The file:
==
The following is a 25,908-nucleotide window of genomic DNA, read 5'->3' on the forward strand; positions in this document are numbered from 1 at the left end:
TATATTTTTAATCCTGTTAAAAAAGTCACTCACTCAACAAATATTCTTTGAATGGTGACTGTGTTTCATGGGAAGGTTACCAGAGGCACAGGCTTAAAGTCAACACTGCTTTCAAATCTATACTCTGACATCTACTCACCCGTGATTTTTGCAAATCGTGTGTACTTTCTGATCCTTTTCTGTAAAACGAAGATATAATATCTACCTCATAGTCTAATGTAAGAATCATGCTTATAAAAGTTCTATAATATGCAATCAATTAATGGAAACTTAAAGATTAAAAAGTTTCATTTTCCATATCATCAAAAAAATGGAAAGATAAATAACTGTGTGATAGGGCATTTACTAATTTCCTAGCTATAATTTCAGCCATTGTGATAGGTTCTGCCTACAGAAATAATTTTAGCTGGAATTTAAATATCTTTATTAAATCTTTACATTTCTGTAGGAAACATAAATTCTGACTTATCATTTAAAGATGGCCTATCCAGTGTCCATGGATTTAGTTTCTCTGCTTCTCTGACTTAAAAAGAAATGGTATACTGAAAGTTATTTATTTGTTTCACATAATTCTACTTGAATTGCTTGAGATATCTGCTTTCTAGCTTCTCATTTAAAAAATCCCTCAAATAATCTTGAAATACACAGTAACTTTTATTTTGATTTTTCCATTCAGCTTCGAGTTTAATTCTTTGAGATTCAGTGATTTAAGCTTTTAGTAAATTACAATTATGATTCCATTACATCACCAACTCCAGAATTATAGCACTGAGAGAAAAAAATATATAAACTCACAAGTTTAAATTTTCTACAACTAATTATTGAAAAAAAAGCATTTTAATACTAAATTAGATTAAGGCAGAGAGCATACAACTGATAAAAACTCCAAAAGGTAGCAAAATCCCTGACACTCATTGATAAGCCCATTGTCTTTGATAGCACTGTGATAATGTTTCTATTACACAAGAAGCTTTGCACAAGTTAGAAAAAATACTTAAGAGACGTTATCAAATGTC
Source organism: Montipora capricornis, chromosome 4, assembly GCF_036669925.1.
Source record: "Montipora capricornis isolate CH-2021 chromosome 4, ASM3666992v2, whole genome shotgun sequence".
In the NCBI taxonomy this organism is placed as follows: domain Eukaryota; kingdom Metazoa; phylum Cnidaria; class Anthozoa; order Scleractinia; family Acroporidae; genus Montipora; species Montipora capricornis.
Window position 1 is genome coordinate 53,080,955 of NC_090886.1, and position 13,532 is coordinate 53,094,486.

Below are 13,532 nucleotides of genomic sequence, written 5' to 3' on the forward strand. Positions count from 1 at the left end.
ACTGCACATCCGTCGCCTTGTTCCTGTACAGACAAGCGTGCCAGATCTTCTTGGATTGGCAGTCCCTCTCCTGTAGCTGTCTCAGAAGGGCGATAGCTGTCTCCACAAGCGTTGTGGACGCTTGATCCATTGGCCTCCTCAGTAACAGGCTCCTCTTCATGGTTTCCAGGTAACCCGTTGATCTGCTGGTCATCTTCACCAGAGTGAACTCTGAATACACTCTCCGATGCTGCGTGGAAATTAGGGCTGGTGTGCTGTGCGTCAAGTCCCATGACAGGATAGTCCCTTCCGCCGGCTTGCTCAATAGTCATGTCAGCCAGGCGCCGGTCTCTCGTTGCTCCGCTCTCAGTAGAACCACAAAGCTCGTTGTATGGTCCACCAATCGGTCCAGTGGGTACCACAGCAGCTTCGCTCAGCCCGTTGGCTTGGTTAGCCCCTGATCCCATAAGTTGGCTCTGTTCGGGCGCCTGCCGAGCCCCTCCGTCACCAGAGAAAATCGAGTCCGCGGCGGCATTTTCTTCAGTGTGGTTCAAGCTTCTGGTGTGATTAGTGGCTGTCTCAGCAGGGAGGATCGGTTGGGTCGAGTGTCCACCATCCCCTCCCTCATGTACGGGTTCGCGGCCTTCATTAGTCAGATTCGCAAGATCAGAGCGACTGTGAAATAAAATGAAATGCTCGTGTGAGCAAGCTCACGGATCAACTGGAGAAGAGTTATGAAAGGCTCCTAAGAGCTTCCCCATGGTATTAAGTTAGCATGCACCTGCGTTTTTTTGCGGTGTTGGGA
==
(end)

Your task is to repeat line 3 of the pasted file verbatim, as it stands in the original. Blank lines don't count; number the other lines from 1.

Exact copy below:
Source organism: Montipora capricornis, chromosome 4, assembly GCF_036669925.1.